‘I have been educating myself about the positive, inclusive, healing and restorative beliefs of the Black Lives Matter Global Movement. As a team, we have been listening carefully too. We want to learn from those speaking out about the reality of racial inequality, injustice and discrimination. As a small and practical organisation, we generally avoid conspicuous public pronouncements. On this issue, we feel collective responsibility. We support Black Lives Matter.
British Exploring Society is part of an intergenerational community. We believe that anyone of any age, background and ethnicity can, if given the opportunity, move forward, learn and then help others make society better. It is important to us to foster and celebrate empathy, the ability to listen, to learn, to change and to live with difference.
We work hard to try and provide the skills and confidence to enable young people to go on to successful adult lives. We want to help diverse groups of young people to appreciate their own strengths and skills – and, crucially, be able to celebrate those of the young people around them whose experience of life is likely to be different from theirs. Our greatest wish is for our Young Explorers to go on to share those restorative skills. Some may go further – taking on stand-out community roles and responsibilities in adulthood.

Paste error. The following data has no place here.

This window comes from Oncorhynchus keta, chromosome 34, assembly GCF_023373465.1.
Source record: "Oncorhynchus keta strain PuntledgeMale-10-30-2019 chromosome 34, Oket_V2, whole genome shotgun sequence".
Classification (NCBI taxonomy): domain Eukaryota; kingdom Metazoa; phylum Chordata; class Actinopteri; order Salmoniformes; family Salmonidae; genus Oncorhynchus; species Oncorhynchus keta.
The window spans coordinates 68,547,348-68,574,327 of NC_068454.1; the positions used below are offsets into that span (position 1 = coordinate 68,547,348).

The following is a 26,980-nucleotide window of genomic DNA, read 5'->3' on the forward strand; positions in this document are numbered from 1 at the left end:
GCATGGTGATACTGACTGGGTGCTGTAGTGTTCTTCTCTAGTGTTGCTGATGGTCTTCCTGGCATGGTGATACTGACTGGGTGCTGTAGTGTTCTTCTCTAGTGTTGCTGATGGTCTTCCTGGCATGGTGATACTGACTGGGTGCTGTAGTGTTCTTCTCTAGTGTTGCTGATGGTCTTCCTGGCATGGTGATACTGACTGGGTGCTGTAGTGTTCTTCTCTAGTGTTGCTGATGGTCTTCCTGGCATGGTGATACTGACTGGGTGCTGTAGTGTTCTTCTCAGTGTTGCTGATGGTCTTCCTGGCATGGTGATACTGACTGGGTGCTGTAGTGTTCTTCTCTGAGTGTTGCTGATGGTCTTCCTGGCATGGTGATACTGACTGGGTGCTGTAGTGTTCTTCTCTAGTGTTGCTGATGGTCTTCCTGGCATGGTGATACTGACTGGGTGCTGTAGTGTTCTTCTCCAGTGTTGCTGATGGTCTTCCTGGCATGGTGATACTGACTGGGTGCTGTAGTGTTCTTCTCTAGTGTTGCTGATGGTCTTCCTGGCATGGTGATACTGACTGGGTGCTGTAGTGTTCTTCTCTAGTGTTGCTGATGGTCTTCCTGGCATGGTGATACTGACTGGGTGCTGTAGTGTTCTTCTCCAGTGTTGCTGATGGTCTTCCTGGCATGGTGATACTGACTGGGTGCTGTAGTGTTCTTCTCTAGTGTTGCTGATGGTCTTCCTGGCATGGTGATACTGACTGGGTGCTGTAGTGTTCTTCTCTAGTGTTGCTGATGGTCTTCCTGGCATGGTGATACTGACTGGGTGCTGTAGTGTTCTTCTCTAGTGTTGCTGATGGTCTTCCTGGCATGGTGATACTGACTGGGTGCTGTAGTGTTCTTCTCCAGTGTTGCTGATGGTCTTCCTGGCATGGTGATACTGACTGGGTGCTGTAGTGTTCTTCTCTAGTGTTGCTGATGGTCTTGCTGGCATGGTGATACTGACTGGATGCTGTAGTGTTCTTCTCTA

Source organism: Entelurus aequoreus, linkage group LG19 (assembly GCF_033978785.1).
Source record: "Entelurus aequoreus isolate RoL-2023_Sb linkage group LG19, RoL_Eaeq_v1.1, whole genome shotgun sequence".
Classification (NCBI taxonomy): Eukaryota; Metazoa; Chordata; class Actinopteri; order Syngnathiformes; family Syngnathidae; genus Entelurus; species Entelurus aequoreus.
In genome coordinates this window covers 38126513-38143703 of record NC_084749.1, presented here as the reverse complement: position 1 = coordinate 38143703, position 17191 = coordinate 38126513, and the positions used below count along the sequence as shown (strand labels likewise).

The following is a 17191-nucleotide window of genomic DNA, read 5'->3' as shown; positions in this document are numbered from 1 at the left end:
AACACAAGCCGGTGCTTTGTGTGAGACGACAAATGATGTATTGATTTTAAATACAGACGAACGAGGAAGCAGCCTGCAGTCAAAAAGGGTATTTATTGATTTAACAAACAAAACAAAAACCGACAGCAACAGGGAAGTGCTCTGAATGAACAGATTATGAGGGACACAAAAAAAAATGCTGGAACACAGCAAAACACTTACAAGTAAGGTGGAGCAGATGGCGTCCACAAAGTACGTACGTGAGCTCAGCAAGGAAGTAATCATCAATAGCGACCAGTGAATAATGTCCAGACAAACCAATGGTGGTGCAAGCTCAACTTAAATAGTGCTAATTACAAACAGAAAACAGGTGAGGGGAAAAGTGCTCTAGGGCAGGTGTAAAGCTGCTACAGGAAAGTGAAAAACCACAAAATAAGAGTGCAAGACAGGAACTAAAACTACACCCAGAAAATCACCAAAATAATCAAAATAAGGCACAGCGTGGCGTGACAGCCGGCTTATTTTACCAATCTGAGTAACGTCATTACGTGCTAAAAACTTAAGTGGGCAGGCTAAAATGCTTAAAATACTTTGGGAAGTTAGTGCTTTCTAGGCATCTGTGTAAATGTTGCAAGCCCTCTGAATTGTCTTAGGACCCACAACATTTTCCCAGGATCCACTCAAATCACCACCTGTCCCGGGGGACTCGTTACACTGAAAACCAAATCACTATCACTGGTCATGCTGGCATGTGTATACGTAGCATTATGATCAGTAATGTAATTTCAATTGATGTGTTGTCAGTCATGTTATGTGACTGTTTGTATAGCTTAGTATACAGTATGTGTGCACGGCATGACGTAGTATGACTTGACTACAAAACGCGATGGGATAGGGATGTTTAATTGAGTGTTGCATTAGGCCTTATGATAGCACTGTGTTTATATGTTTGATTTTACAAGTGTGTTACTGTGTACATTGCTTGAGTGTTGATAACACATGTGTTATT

One such Explorer, Marvin Rees, first joined us in 1990 in Svalbard. In 2016 he became the Mayor of Bristol and Europe’s first directly elected Mayor of African heritage. We were very proud when he agreed to re-join us as our President last year. He would be clear though, that adventurous outdoors activities when he joined us were largely the domain of privileged white young people. Our organisation has evolved since then – and he has been thrilled to see how much. But for many, the barriers are still too great. We know how important our commitment to further change is if we are to make sure we genuinely overcome inequality in our work. For that, we will need to continue to educate ourselves and to work hard to shift the organisation forward. We will continue to hold ourselves to account on our practical success in making what we do genuinely accessible, inclusive and effective. We are grateful for the support of our partners in helping us improve, too.
Young Explorers at British Exploring Society already defy dated clichés about the ‘kind of people’ who explore. As these young people join our community and move on from us into adult life, they will help us in the process of change, and make the future better for us all. It is in this contribution, in the face of the challenges the World faces today, that we are coming to understand a new significance to the work of British Exploring Society.’